Seven things I have learnt from dating under the 10pm curfew

The 10pm curfew can stick around if it makes getting out of awkward dates that much easier

A combination of several bottles of wine, mounting pressure from my housemates, and complete boredom led me to download Hinge. I had heard Hinge is the sophisticated version of Tinder; a dating app designed for people other than fuck boys who go to Pryzm every Saturday night.

Around the same time, Boris Johnson called for all pubs, bars and restaurants to close before 10pm. Since then, I have been navigating through the maze of online dating in Bristol, while also trying to adhere to the government’s guidelines.

If you are debating over downloading a dating app, I would strongly recommend doing so late at night, with your friends, while drunk. When it comes to choosing photos and writing answers to prompts, Dutch courage is a necessity.  This is what led to my first Hinge date.

Based on my limited experience, this is what I have learnt from my time on Hinge and dating under the 10pm curfew in Bristol.

Swapping your insta’s guarantees a date

After a few days of exchanging flirty messages, my first potential date asked for my Instagram. I have since learnt, swapping Instagram handles is tantamount to making plans to meet. He suggested meeting at The Prince of Wales around 6:30, giving us 3 and a half hours to drink away any potential awkwardness. Credit to Boris for the early schedule.

The curfew is a blessing in disguise

Before my first date I had thought, if it goes awfully, I could fall back on the 10 p.m. curfew. It would be an easy get away if the vibe was off, and I had naively not planned for it to go well. The conversation and beers flowed on my first date, luckily, but I had to pull the curfew card for my second.

Don’t feel pressured to go back to your house just for something to do

Under the new curfew, last orders have to be made well before 10, so while the bartender shouted at inebriated Northwell freshers, we downed two double G&Ts. By the time our nerves had been forgotten, the clock struck 10: “what should we do now?”.

As we stumbled onto Stokes Croft, we agreed to call it a night. The only other alternative being inviting him over to my house, which felt premature (an anticlimactic end, I know). It was frustrating, as I would had liked another round but couldn’t face sharing a four-pack in my freezing, and rather messy, bedroom.

There needs to be some conversation first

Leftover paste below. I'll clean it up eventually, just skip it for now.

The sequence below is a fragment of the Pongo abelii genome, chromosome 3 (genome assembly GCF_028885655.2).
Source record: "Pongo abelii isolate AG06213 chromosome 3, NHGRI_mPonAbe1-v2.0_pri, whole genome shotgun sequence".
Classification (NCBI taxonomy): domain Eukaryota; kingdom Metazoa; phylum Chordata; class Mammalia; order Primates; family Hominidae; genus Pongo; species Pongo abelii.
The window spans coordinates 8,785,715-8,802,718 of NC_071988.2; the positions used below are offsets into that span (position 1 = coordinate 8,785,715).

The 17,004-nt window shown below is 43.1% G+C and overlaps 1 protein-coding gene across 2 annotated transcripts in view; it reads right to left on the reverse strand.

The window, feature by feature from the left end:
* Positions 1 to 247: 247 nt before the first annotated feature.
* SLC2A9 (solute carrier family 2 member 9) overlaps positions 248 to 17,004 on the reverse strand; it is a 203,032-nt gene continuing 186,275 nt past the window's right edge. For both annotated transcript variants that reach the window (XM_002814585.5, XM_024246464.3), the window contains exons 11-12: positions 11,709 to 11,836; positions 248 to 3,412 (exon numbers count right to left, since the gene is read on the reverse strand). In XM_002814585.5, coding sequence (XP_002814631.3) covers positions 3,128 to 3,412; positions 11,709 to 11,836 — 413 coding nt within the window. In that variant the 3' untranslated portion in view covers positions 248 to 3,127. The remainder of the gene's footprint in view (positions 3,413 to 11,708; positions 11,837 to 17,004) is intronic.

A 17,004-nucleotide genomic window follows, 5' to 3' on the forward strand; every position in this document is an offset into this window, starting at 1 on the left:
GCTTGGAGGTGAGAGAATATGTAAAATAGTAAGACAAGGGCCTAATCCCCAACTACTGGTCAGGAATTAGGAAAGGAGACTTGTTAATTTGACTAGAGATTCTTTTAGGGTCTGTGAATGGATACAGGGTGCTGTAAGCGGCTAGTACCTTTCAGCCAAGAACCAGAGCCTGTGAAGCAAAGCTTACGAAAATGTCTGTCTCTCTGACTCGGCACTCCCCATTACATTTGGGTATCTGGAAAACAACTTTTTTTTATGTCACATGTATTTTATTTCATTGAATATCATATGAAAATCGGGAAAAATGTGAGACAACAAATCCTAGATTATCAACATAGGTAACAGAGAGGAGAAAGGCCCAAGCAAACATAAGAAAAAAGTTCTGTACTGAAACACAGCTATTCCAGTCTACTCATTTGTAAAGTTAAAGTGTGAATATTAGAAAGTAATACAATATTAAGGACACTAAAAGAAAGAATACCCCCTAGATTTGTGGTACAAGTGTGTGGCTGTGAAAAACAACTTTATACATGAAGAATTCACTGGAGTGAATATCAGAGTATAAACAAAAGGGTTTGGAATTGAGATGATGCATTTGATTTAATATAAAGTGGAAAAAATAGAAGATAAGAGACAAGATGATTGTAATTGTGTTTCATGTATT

My second hinge date swept me off my feet by asking to meet for dinner within an hour of talking. It was so sexy. Boys, take note. I suggested Café Cuba in Stokes Croft, in light of its glowing reviews, and in case things didn’t go well, or in case they went especially well, its close proximity to mine. He replied with: “Table booked for 8:30. Should I pick you up?”. I couldn’t believe my luck.

We spoke about our different experiences of lockdown, our family lives, my studies, his job; but there was no romantic spark. To my disappointment, the only thing we had in common was a passion for effective planning and Cuban cuisine.

Although we did have a nice evening and it was exciting to be spontaneous, the date made me realise, it’s important to have some conversation prior to meeting. You can’t gage what someone is like from a limited selection of photos and prompts. Especially when boys on Hinge think liking coffee is a personality trait. This time, I was grateful for the curfew.

This is not what we mean by conversation

Do not go for drinks in a bait uni pub

Avoid bait places like the Brass Pig, The White Harte and W.G. Grace at all costs. You don’t have much time on your date as it is, under the curfew, so the last thing you want to be doing is hiding from the ridicule of your sports soc or awkwardly bumping into previous flatmates, lab partners or, worse, your ex-shags.

Don’t avoid it, just do it

After spending the last few years avoiding dating apps, I can say with confidence: dating is really fun. The pre-date jitters, alongside the extensive debrief with your mates afterwards, makes the embarrassment and increased screen time worth it.

Don’t be afraid to message first

I messaged my third date after he liked my photo. Once the embarrassment of using a dating app fades, you realise the ridiculousness of waiting for a boy to message first. We could be midway into another lockdown before a boy decides to message, so don’t miss out on an evening of flirting and drinking 8.6% cider at The Apple because you didn’t want to make the first move.

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